Book Review Time!

Y’all, I haven’t posted any book reviews in August so far, but we’re about to change that! Today we have both a nonfiction and fiction review. Have you read either of these books?

The Lifestyle of a Watchman

by James W Goll

Find it on:

Amazon
Goodreads 

First Person • Nonfiction • 304 Pages

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About the Book (Backcover Blurb):

Unique, Powerful Call to the Front Lines of Prayer

From bestselling author James W. Goll, a strategic prophetic leader in global intercessory prayer, comes an in-depth journey into the heart of what it means to be a “watchman on the wall.” Designed for serious worshipers and intercessors, this unique 21-day journey will help you move to the front lines of prayer–becoming more alert to the presence of God and praying his will with confidence.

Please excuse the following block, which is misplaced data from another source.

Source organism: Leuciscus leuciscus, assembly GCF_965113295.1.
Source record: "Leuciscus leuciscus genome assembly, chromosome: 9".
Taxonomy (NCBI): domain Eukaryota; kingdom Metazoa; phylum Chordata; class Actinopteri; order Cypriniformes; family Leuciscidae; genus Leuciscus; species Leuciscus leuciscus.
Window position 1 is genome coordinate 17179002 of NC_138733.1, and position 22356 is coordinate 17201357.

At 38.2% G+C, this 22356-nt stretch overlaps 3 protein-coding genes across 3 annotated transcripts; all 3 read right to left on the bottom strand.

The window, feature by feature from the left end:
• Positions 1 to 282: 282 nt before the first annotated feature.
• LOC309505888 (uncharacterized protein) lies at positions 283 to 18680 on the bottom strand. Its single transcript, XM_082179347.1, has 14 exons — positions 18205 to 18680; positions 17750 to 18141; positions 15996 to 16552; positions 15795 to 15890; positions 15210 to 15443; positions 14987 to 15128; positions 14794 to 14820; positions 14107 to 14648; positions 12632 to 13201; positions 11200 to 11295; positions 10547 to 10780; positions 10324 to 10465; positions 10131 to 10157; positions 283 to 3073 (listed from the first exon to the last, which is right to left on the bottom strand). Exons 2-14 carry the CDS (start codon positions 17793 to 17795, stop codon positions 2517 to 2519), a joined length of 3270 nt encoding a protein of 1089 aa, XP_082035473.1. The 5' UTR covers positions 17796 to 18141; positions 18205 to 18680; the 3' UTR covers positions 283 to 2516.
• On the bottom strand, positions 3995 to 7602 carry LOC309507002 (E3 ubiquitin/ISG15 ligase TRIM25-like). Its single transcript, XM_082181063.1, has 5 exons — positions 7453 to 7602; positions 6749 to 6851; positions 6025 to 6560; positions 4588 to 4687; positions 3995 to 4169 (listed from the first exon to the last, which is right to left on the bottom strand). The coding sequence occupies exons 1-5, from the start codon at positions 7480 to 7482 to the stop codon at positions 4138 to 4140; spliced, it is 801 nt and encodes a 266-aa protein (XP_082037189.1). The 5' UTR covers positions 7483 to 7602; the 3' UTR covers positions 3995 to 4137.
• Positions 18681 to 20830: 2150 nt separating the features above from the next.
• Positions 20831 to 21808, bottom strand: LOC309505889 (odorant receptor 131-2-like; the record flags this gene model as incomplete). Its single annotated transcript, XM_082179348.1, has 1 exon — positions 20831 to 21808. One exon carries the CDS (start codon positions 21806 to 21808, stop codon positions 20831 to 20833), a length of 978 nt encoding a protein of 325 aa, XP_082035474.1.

With reflection questions, devotional prayers, and practical application, this book will help you
– discern the specific spiritual atmosphere around you
– discover the strategies of God for certain times
– pray more effectively for others
– understand how to intercede for current events

Walking in the lifestyle of a watchman means that you can be the sentinel that God is calling his mature intercessors to be. Learn to partner with the strategies of heaven and step boldly into your calling.

Why I Choose this Book:

Although prayer has always been a part of my life, I know I don’t pray enough, nor do I always pray the way I should. I’m working on becoming much more intentional about praying.

What I Thought about this Book:

Mr. Goll’s writing style is one that works well with the “average” person. I didn’t feel like he was talking down to the reader, and yet it was easy to understand what he was writing. Sometimes with theological books, I’m left going “Wait, what in the world does that even mean?” Thankfully that wasn’t the case with this book.